World Pork Expo is underway in Iowa this week; and, as you would expect, concerns about PEDv is topping the list of concerns of producers gathered there. Losses from the disease continues to mount, and Steve Meyer, with Paragon Economics, says we will see a major market impact this fall, “Most of the heavy death losses occurred in December, January, and February. That means in about six months is when we are going to see a significant drop in slaughter rates.” He told the Iowa AgriBusiness Network at Expo that, so far, slaughter rates have only come down a little, “We were down about 6% in March, about 5% in April, and about 4% in May.” He predicted that much larger reduction will come beginning in August. He added most of the USDA data so far has not really shown the impact of the disease.
Meanwhile, biosecurity at World Pork Expo has been stepped up in light of the uncontrolled spread of PEDv. Mike Paul, with the National Swine Registry, says special precautions have been taken at Expo and will be implemented for all swine shows this year, “Exhibitor’s farms or their farms of origin cannot have had a case of PED within 60 days of coming to an event.” Paul says, while producers are being more cautious, he does not expect participation in livestock shows to decline because of the outbreak, “Being in the livestock industry there are always disease issues that one has to deal with.”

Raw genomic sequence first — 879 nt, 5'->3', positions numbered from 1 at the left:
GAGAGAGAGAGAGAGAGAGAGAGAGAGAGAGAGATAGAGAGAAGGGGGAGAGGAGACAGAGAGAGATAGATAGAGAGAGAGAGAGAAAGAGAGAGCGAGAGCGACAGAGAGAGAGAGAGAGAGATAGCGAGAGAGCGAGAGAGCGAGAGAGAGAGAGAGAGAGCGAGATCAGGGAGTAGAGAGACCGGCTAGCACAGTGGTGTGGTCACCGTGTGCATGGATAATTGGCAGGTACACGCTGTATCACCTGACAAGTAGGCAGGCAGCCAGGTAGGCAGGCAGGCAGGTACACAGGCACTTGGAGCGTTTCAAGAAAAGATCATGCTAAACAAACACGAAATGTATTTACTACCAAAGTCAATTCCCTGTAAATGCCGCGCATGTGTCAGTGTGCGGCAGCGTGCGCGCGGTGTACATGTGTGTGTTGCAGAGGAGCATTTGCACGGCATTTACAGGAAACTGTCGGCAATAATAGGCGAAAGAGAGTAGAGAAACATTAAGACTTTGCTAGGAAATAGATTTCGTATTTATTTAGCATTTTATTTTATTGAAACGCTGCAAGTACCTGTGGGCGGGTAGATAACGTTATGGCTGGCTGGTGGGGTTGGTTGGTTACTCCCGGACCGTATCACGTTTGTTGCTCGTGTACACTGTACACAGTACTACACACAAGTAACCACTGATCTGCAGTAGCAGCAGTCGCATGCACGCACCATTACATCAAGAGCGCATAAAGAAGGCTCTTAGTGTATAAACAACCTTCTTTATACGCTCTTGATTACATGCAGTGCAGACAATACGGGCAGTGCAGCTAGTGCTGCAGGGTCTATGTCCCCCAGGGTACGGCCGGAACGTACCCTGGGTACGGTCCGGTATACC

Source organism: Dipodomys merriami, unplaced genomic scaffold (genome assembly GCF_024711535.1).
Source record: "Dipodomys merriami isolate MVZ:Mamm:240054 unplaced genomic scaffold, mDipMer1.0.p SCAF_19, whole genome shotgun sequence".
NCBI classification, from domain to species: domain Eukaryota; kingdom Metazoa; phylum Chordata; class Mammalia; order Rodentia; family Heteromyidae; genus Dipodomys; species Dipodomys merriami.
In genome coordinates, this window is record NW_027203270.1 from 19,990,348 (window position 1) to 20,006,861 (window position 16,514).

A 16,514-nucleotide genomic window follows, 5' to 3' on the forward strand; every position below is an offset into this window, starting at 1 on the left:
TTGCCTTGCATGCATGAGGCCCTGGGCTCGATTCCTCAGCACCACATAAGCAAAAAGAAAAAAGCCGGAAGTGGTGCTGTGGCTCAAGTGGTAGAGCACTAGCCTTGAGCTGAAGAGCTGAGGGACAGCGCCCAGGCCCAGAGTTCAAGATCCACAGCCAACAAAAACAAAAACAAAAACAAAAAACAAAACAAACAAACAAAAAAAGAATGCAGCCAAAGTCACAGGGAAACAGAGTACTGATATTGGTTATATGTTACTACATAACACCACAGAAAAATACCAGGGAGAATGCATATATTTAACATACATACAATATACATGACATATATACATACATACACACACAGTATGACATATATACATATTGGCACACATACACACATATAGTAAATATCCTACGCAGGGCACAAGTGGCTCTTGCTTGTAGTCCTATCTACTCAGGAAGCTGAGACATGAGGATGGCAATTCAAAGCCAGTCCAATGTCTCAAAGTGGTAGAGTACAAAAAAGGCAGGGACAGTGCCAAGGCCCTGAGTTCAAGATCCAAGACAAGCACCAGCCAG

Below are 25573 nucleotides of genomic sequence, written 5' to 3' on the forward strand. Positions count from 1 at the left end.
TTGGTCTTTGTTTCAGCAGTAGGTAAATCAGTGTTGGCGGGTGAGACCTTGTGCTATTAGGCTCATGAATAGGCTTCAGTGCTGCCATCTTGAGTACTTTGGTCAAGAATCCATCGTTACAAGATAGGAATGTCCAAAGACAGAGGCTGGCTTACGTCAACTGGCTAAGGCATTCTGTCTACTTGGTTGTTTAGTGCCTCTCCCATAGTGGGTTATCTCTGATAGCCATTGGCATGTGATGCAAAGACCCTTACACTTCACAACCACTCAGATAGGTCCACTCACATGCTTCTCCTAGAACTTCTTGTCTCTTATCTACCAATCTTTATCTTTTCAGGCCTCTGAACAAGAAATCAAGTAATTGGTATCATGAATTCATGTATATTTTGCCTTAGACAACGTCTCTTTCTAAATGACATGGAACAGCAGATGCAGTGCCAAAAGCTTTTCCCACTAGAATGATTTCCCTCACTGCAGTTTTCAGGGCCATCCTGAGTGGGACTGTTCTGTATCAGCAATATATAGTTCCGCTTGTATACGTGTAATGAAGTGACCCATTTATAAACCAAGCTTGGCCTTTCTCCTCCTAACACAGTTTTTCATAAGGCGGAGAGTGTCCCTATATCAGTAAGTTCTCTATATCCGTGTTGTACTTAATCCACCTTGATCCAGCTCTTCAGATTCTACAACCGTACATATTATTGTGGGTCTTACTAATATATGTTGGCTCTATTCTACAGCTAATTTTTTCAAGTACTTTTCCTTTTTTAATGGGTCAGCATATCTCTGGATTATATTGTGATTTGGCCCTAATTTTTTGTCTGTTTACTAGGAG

While speaking at World Pork Expo on Thursday, USDA Secretary Tom Vilsack announced funding to help combat Porcine Epidemic Diarrhea Virus. Vilsack also issued a federal order to help combat the significant impact producers are facing due to PEDv and the porcine deltacoronavirus. USDA will use $26.2 million worth of funding for virus control and research and will require the reporting of new detections of the viruses. The National Pork Producers Council urged the funding to go to continued research. NPPC President Howard Hill said, “We’re hopeful the USDA plan will work.”
In the last year, PEDv has killed an estimated 7 million piglets; and, according to Vilsack, the number of market ready hogs could fall more than 10% compared to last year. Vilsack says, “The steps we will take through the federal order will strengthen the response to PEDv and these other viruses and help us lessen the impact to producers.” Of the $26.2 million, $3.9 million will be used by the Agriculture Research Service to develop vaccines and $11.1 million will be used in cost-share funding for producers of infected herds to support biosecurity practices, according to the USDA. The APHIS federal order requires producers, veterinarians, and diagnostic laboratories to report all cases of PEDv and other new swine diseases to USDA and state animal health officials. Full details of the order can be found on the AHIPS website www.aphis.usda.gov.